June 13, 2018
While Congress considers dozens of bills to bring much-needed resources to our nation’s opioid crisis, it is our communities, each unique and distinct, that form the core of the solution.
By working with community-based, nonprofit health plans that are on the frontlines, I have seen how their deeply rooted partnerships with community leaders — including clergy, law enforcement, schools and employers — helped them understand the magnitude of the opioid problem and compelled them to act long before the crisis hit the national consciousness.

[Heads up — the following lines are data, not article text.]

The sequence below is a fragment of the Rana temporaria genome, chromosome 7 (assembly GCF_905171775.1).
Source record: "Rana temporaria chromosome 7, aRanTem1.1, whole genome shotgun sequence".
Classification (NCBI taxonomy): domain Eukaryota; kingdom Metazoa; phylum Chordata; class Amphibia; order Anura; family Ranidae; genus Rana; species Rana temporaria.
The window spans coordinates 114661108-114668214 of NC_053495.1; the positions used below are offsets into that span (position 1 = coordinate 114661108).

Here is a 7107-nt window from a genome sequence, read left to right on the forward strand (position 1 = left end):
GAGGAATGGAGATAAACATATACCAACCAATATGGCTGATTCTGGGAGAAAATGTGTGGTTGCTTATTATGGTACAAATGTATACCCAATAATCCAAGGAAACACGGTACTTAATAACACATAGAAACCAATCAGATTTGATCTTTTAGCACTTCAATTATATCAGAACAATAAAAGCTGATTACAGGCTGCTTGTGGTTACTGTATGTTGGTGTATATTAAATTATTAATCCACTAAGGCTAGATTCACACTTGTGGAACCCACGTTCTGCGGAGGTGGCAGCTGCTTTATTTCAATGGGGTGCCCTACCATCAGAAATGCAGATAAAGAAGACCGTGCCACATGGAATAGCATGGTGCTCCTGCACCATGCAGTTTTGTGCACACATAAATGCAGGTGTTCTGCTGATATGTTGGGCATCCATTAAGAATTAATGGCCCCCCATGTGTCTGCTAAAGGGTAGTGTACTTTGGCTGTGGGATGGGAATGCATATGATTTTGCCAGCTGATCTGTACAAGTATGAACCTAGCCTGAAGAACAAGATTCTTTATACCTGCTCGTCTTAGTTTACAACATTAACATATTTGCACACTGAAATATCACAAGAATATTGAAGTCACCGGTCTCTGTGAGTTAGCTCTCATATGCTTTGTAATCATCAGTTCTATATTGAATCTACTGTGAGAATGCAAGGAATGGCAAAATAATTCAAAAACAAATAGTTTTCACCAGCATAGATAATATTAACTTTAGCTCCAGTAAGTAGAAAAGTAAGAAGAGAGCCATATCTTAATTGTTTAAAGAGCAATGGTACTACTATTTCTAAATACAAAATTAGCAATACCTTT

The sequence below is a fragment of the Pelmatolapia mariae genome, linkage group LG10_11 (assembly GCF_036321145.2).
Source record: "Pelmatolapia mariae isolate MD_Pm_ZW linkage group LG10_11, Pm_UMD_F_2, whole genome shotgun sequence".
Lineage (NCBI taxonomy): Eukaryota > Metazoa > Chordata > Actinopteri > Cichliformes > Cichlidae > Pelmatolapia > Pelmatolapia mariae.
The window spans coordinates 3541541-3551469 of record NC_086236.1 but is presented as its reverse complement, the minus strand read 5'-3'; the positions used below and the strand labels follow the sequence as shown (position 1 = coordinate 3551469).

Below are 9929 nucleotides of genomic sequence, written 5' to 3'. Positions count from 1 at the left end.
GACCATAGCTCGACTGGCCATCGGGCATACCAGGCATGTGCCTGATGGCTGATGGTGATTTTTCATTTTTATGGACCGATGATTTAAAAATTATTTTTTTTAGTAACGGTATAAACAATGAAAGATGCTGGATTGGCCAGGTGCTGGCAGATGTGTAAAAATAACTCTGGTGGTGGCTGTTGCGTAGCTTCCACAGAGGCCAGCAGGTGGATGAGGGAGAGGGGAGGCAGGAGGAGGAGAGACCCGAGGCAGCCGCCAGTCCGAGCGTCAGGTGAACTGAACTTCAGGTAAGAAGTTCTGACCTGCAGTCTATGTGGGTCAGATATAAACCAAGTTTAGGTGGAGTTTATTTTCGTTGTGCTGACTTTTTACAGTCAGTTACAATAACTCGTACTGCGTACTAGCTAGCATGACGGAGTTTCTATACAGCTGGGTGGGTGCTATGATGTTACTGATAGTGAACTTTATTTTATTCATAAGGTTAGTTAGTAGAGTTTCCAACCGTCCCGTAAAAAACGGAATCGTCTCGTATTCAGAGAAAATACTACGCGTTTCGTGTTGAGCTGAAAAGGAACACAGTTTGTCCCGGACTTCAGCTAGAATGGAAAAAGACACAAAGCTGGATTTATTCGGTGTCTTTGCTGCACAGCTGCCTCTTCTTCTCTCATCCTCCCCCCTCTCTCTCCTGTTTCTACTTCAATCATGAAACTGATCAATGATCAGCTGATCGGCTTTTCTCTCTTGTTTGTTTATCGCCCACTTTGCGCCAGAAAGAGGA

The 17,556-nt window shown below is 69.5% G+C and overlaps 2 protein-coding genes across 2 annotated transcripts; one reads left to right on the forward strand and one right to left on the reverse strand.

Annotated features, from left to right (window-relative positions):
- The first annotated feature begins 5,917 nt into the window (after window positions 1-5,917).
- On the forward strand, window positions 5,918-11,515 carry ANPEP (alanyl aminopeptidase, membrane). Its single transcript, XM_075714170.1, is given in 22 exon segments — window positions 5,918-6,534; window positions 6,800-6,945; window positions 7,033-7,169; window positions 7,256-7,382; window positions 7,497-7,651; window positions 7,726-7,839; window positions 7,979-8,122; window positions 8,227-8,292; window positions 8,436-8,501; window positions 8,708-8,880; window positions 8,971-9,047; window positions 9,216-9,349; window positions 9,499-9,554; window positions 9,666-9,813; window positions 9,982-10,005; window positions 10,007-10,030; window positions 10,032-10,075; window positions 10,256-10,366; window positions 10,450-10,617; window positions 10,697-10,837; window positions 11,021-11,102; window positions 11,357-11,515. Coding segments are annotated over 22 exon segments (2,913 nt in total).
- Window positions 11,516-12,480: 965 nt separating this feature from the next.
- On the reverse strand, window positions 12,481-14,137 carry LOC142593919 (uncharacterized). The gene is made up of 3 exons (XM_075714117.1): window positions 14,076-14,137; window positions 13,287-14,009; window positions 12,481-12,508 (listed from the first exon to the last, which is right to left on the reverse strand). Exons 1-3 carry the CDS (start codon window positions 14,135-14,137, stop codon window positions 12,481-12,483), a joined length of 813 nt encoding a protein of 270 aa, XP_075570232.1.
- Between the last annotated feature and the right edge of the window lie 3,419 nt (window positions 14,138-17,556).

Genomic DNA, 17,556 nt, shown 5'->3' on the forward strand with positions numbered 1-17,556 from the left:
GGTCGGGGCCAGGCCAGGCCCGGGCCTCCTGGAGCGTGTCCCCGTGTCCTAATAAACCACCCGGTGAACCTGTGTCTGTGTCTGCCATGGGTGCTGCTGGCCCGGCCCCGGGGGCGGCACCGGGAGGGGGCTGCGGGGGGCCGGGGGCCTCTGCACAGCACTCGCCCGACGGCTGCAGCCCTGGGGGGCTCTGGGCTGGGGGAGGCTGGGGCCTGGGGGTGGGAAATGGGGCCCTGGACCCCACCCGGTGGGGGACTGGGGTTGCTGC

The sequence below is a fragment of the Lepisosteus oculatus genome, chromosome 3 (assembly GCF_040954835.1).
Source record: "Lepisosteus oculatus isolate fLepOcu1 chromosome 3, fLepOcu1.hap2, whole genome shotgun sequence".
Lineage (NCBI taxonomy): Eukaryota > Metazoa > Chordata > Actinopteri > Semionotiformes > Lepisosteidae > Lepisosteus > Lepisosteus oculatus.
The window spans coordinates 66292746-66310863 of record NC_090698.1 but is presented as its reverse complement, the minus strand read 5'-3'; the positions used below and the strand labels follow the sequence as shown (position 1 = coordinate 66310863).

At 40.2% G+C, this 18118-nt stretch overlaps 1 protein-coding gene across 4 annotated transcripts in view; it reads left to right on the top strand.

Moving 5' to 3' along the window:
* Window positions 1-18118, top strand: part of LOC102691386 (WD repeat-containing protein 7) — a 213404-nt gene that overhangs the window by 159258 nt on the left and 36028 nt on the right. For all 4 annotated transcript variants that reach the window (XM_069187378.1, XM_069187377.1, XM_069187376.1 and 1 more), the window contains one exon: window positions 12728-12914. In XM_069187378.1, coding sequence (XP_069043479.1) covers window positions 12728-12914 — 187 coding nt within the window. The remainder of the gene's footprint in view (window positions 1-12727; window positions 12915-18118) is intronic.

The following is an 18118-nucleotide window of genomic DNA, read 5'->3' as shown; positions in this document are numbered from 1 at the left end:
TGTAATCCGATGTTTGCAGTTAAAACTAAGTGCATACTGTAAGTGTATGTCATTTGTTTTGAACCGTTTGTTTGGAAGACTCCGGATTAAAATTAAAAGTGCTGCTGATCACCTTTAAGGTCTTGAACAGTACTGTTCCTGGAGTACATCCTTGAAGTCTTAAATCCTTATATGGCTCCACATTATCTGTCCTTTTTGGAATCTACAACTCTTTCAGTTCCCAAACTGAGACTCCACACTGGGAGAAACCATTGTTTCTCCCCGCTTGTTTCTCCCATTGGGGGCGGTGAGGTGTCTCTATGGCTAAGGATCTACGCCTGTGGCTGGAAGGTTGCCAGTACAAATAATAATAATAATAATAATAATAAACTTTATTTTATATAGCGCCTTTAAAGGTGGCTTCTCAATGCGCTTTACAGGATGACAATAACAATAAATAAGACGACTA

The experience of local, nonprofit health plans is particularly useful to understand as Congress crafts policy and directs federal funds, because these plans have long been investing in opioid addiction prevention and treatment programs.
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